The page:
The rights under the GDPR are consistent with the demands for a human-in-command approach in the future of work debate. According to the ILO’s Global Commission on the Future of Work: “It also means adopting a “human-in-command” approach to artificial intelligence that ensures that the final decisions affecting work are taken by human beings” (cf. www.ilo.org). In this context, the right to data protection comes in close interaction with employment rights. It would give workers a right to challenge decisions taken by employers. It would make sense to elevate this right to the collective level and give trade unions the same rights in order to strengthen the data protection.
New pathways for rights: humanization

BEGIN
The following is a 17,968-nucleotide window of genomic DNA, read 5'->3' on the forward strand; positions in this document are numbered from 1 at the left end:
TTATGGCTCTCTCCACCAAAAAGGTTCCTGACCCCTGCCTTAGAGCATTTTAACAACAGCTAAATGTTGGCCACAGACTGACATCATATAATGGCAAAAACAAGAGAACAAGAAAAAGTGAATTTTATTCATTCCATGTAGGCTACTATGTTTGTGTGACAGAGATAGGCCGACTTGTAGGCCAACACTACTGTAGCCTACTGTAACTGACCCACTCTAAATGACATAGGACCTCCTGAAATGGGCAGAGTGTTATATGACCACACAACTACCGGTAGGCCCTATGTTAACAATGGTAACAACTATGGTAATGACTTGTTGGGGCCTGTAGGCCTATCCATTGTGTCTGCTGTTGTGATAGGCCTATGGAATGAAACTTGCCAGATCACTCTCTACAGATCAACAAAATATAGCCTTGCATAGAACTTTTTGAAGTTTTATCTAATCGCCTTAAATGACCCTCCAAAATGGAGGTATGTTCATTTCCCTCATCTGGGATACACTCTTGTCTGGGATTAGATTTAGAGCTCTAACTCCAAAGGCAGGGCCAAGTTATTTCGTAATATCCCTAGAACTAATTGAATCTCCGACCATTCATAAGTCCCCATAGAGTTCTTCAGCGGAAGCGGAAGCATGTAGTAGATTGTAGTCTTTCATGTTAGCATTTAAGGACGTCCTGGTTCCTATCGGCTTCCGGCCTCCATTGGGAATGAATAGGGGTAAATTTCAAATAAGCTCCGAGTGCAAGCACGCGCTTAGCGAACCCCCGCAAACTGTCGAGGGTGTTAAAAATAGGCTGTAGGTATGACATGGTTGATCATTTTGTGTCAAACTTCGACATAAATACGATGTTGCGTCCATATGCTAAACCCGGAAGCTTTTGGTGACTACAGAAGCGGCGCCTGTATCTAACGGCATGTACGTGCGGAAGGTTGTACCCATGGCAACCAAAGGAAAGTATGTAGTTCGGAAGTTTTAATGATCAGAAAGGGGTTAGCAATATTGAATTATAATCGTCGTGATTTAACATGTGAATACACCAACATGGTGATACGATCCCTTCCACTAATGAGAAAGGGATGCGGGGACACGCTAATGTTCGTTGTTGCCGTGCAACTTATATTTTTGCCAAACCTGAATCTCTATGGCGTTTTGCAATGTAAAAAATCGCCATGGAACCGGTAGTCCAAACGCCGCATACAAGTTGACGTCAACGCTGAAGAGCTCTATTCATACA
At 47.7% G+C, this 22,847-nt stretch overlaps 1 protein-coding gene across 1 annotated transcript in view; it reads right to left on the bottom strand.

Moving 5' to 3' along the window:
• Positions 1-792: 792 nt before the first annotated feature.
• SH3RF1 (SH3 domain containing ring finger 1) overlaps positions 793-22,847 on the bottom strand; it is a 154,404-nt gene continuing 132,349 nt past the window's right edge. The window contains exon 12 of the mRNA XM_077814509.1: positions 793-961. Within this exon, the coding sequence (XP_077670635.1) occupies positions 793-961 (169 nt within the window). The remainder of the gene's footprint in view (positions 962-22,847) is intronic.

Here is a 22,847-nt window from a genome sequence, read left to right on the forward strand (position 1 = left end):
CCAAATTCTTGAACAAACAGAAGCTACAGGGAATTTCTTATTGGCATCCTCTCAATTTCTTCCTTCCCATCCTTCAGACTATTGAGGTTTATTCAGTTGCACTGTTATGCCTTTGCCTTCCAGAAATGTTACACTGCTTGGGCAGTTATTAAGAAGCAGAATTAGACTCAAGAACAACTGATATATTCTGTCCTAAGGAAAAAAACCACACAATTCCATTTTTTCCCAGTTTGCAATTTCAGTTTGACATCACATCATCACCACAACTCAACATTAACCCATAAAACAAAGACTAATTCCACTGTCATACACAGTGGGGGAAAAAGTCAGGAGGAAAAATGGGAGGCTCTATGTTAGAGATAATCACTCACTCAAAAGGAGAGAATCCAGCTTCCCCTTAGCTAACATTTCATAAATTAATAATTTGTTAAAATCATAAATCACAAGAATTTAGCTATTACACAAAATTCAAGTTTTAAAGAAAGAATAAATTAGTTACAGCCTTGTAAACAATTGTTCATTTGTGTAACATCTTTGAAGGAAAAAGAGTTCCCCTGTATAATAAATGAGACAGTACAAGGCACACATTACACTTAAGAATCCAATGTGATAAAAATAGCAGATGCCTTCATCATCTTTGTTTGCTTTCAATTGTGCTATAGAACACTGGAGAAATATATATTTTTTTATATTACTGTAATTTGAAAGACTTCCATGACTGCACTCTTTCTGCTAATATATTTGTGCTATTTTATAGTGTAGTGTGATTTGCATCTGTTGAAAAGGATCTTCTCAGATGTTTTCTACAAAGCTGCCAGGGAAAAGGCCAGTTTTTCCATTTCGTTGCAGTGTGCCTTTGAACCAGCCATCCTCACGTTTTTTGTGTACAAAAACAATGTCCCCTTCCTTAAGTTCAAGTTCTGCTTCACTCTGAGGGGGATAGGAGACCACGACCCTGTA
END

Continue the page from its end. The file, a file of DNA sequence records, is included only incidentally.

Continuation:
The right to privacy gives as strong basis to construe a right to human interaction and a right to humanization of the workplace. Turning back to the case of Niemietz v Germany, the European Human Rights Court held that “it is, after all, in the course of their working lives that the majority of people have a significant, if not the greatest, opportunity of developing relationships with the outside world” (Niemietz v. Germany, ECtHR 16 December 1992, No. 13710/88, par.29). This opportunity – and thus the right – to develop human relationships has been further developed by the Court ever since. Over time, under the right to privacy, the Court elaborated the right to develop one’s ‘social identity’. This has different aspects. The right to develop one’s own identity also implies a right to make autonomous decisions and a degree of freedom. This is a very meaningful approach in the robot age. Working with AI and robots will increase the demands of a human dimension in a work context. The dependency on software and machines may, however, also lead to a make-over of the labour law language. In a context of new ways of working (for example, more autonomous work, more place and time sovereignty for workers), the right to be self-responsible and ‘to be left alone’ may become more relevant, in order to advance a human approach towards technologically dependent work. It also contrasts with the classical notions of subordination and workplace hierarchy. While labour law traditionally regulated subordination of workers, it may now become a regulator of the worker’s autonomy. The concept of privacy 4.0 is not only an ally in this new labour law discourse. It could be the core essence of Privacy 4.0. Humanization of work and human interaction may become the essence of the right to privacy’s next level.